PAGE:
Strong commodity prices have been fuelling demand for farmland across Western Canada.
The activity is fuelling hopes for a 331-acre parcel in the Creston Valley, part of the Piper Farms Ltd. and Christensen Bros. Farms Ltd. portfolio brought to market last summer by Colliers.
The owners listed 12 parcels on the west side of the Kootenay River for sale as part of a succession planning process. While demand has been good, many prospective buyers have expressed interest in smaller portions rather than the whole 4,400 acres.
This week, marketing began of Lot 2, the one parcel not contiguous with the other 11 parcels.
“I’ve had a lot of interest in smaller chunks out of the portfolio,” says listing broker Mark Lester. “The owners have said if we’re going to sell a title out of the portfolio, this would be the title that we’d sell.”
The listing materials describe the Creston Valley as “a farmer’s paradise” and note, “this expansive parcel presents an array of possibilities for agricultural ventures.”
The property is currently planted to alfalfa, timothy hay and yellow peas, but Colliers says the property is ideal for dairy, nurseries and orchards, among other uses.
“A virtual endless supply of water for irrigation; the possibilities are extensive,” it says, adding that it features direct access from Highway 3.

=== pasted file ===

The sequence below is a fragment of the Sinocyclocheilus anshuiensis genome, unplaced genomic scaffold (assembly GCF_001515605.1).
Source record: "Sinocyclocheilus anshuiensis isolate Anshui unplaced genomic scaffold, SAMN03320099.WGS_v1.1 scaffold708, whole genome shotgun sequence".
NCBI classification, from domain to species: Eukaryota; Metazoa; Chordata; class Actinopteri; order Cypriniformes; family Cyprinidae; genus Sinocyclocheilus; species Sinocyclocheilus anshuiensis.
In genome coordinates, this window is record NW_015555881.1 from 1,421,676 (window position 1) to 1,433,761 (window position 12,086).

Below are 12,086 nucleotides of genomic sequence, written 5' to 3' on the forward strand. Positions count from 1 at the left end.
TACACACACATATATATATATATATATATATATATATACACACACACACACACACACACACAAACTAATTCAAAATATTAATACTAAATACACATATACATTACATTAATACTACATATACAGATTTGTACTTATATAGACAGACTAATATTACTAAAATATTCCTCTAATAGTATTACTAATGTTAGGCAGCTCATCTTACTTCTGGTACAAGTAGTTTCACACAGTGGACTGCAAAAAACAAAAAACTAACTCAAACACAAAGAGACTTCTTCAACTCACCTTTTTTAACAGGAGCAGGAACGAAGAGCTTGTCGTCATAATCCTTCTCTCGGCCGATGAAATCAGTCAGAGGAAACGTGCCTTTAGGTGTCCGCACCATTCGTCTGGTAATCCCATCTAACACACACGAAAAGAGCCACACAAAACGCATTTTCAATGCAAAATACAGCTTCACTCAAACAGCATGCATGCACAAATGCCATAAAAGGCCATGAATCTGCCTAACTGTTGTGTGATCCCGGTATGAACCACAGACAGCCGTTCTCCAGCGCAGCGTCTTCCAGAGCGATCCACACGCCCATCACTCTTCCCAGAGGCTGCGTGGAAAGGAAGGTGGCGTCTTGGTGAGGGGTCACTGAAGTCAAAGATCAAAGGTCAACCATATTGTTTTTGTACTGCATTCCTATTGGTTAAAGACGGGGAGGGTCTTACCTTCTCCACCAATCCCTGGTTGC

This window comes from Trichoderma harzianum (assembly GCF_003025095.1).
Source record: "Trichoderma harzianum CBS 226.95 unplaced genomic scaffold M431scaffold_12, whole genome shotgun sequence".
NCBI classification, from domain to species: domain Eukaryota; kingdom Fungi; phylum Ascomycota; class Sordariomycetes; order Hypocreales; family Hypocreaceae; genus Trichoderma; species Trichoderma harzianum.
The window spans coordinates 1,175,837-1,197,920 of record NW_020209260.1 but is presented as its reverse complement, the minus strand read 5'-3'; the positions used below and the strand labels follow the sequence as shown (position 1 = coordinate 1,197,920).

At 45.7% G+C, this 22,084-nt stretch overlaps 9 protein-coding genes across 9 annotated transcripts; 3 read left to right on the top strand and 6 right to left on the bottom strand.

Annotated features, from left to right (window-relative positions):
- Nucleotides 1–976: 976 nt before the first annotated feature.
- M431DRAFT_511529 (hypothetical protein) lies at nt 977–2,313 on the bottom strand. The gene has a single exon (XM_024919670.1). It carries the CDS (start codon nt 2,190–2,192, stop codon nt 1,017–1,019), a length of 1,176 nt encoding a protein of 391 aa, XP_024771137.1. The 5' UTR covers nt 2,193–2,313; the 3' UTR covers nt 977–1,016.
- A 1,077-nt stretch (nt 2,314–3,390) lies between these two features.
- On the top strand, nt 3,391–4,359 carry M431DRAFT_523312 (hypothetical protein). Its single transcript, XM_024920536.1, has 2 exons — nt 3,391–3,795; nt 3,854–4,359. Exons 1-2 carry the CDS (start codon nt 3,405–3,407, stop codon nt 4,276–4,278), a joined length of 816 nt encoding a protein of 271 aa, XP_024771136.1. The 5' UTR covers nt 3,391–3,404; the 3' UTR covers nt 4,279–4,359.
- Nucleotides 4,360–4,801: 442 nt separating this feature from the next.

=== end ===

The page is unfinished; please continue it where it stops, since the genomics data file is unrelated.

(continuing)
Lester says the property makes sense for farmers cashing out from more expensive areas as well as Prairie grain farmers seeking to mitigate environmental risks.
“People moving from west to east, it makes a lot of sense financially,” he says. “Moving from east to west, maybe it makes sense from a sustainability perspective.”
High commodity prices have given grain farmers the confidence to acquire land, according to Farm Credit Canada, which says sales are supported by revenue.
Meanwhile, the challenges farmland around the world faces from environmental and development pressures mean good tracts that allow production at scale – like those in the Creston Valley – will hold their value.
“In BC, we don’t have a lot of large-scale agricultural production, and where’s it is available, I think it’s going to be increasing in value,” Lester says. “There’s only so much agricultural land globally, and there’s a lot of things impacting it.”